You might have probably come across the “megapixel myth” or the phrase: “the higher the camera resolution, the better the camera is”. The “megapixel myth” has some truth to it, but it works both ways. High-resolution images are sharper, capture more details, and have room for digital zooming without significant loss of detail.
However, higher resolution is not always preferable. Extremely high resolution can lead to large file sizes and increased processing times in some cases. Ultimately, the resolution that you require boils down to your intended application.
Resolution is a key aspect that is to be considered while choosing a machine vision camera for your application. It refers to the smallest of optical features, such as a line to be distinguished from another. Some factors affecting resolution have been enumerated below:
- The number of pixels in the image sensor.
- The quality of optics responsible for mapping the image to the sensor.
- The magnification of how the pixels are projected on the object.
What is resolution?
The term ‘resolution’ can be defined as the amount of object detailing that the imaging system can reproduce. In other words, it is a parameter that controls how clear or how detailed your features of interest appear. You can determine the necessary resolution for your imaging system by measuring in real-world units the size of the smallest feature that needs to be detected by your system.
For example, if the application is flaw detection, it might be the tiny scratches or physical deformities in the order of microns or millimeters. In the case of object detection, the smallest feature might be the dimension of the object.
To make accurate measurements, a minimum of two pixels should form the tiniest feature of interest that you would want to detect in a digitized image. In theory, two pixels is the bare minimum for distinction, but you should have at least four to five pixels in practice. This information can help you pick the appropriate camera and lens for the imaging application.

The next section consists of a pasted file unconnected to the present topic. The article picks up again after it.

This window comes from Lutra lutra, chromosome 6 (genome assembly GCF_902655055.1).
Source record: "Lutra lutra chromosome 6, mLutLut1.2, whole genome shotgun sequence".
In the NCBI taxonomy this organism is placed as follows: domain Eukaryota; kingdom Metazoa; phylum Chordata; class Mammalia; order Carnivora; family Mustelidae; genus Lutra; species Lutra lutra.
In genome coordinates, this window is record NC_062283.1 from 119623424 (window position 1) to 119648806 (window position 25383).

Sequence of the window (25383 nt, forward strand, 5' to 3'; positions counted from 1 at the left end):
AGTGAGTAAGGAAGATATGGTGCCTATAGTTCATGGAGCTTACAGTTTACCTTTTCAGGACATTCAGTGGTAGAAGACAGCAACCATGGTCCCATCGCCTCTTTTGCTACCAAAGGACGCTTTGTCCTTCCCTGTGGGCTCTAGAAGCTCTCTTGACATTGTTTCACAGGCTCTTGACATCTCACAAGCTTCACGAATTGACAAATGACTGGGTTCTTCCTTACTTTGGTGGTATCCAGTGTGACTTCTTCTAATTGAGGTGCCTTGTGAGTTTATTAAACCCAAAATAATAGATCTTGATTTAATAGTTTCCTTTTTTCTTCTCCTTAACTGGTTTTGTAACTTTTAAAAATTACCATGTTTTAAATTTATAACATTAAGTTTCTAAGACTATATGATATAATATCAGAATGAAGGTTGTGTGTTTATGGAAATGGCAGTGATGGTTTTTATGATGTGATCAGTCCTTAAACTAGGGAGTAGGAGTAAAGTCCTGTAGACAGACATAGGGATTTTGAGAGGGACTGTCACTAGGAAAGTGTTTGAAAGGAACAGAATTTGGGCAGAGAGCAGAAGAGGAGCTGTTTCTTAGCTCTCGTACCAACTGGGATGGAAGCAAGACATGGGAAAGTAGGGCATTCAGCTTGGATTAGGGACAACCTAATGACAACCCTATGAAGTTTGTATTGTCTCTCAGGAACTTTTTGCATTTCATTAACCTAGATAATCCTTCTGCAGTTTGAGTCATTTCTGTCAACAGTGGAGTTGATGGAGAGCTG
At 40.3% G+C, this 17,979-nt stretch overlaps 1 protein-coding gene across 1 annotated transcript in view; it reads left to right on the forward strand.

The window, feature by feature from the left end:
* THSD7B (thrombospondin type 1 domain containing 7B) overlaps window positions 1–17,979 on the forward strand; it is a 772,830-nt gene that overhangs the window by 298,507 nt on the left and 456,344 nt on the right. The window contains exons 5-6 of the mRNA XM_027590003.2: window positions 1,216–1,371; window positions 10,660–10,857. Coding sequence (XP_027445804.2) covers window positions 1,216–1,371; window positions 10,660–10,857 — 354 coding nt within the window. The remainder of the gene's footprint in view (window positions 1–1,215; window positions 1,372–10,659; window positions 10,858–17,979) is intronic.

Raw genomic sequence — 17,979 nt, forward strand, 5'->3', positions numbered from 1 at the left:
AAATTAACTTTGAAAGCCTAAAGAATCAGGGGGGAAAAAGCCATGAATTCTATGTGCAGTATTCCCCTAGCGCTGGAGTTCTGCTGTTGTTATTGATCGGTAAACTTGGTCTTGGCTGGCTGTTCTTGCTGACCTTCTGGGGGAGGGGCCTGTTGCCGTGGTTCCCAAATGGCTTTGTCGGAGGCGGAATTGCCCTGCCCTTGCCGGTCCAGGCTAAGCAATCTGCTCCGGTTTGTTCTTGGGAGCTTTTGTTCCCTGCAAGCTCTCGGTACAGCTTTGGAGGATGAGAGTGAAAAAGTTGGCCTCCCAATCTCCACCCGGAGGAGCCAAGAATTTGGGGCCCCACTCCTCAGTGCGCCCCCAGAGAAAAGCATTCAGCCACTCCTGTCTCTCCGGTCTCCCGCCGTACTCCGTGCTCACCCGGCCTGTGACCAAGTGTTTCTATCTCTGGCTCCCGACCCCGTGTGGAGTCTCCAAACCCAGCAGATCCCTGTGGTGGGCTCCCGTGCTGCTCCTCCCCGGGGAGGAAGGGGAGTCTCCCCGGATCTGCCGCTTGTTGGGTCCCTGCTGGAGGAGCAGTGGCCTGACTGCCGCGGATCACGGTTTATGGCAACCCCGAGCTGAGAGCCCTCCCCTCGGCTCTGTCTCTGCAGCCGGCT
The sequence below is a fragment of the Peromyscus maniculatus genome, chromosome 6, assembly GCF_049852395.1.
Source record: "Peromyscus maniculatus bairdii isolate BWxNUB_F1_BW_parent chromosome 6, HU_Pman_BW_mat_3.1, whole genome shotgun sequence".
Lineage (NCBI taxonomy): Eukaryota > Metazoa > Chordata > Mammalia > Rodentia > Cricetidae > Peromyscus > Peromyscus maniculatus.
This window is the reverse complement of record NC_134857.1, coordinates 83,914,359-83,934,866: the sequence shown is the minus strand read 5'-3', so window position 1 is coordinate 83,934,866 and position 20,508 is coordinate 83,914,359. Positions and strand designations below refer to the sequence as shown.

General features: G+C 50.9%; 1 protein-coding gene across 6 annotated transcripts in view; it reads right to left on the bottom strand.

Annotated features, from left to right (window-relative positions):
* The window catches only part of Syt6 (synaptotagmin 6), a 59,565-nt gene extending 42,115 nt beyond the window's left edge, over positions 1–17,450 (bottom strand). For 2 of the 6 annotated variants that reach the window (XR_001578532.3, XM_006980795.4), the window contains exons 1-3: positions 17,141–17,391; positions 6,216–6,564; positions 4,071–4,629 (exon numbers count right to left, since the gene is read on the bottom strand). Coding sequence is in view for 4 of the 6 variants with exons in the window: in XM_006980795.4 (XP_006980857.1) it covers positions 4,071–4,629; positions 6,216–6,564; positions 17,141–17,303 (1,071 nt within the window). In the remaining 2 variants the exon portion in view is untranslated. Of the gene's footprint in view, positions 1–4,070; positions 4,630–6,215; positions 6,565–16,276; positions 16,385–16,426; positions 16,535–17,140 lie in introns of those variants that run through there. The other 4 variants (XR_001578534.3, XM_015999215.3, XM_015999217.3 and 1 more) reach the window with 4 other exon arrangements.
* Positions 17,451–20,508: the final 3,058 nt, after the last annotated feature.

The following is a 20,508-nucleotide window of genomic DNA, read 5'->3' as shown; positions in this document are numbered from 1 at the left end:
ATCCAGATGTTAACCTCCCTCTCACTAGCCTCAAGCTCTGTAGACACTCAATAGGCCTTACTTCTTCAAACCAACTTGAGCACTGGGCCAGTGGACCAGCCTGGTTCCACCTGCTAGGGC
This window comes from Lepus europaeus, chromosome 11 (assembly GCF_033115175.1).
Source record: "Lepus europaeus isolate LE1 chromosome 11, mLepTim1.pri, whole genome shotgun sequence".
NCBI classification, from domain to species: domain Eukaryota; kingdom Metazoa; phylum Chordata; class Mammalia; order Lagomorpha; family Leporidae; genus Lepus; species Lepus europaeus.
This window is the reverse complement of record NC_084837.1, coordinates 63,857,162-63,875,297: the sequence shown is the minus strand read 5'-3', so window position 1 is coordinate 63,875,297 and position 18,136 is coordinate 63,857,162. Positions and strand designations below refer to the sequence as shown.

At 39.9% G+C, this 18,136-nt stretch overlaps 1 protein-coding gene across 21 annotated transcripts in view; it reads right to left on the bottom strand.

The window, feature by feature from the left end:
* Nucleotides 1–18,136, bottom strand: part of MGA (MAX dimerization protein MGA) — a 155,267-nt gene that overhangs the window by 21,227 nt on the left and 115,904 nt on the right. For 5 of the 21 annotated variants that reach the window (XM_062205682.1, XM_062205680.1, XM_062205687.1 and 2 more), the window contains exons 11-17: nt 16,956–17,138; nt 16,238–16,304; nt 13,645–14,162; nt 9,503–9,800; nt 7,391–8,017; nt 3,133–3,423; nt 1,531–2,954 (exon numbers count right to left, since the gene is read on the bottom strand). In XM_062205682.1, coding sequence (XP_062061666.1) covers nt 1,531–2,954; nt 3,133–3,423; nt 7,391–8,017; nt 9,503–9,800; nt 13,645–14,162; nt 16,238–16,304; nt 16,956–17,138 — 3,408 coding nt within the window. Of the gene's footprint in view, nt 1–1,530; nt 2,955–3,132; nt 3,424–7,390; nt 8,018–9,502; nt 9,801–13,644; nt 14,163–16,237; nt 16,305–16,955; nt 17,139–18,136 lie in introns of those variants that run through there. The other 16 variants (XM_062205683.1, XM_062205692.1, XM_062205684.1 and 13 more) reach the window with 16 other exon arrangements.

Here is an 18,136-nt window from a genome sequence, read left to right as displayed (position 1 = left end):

Also, Read Camera Types for Machine Vision Applications
How to calculate resolution as per your application requirements?
So, resolution primarily depends on three different parameters, which are the following:
1. Minimum Feature Size (MFS)The minimum feature size or MFS is the parameter that refers to the most minor feature of interest for the vision application.
Suppose we have to inspect the quality of capsules and separate the ones with scratches or cracks. Then the minimum feature size is the size of those cracks, probably in the order of millimeters.
2. Field of View (FOV)
Field of view is the total area to be imaged by the camera. Suppose we inspect three capsules at a time. Then the FOV is the area occupied by the three capsules.
3. Pixel Resolution (PR)
Pixel Resolution is the number of pixels required to resolve the minimum feature size (MFS). We can say that the higher the PR, the higher will be the image quality. For flaw detection, pixel resolution should be five or more. In the case of OCR reading, a bare minimum of ten is recommended.
The formula to calculate resolution along any dimension is: (FOV X PR)/MFS.
Let us consider a real-life application to properly comprehend how to calculate the required resolution for our application and choose an apt camera accordingly.
Previously in this blog post, we considered the quality inspection of capsules. Let’s calculate the necessary resolution requirements for the same. So let the two dimensions of the capsule be 20 mm and 8 mm, respectively. Let the minimum feature size (MFS) be 0.1 mm, and the PR be 5. So, what are our resolution requirements?
Along the 20 mm length, the resolution is (20 X 5)/ 0.1 which is 1000 px. Similarly, along the 8 mm length, the resolution is (8 X 5)/ 0.1, which is 400 px. So, we need a camera with 1000 X 400, i.e., 0.4 MP resolution. However, it must be remembered that the goal is not to acquire a 0.4 MP camera but a camera that offers a minimum of 1000 px and 400 px along the dimensions of the object to be inspected. Similarly, resolution can be calculated for different machine vision applications.
Resolution is a key parameter determining the capabilities of a machine vision system. For vision applications such as defect detection and OCR reading to be accomplished accurately, the features of interest must be sharp and visible. Therefore, having a vision camera with suitable resolutions is crucial. In a previous blog post, we learned about the different kinds of cameras. The next step is tackling the resolution part. In this blog post, we learned about what resolution actually is, the factors affecting resolution, and how we can calculate the resolution requirements for our vision applications.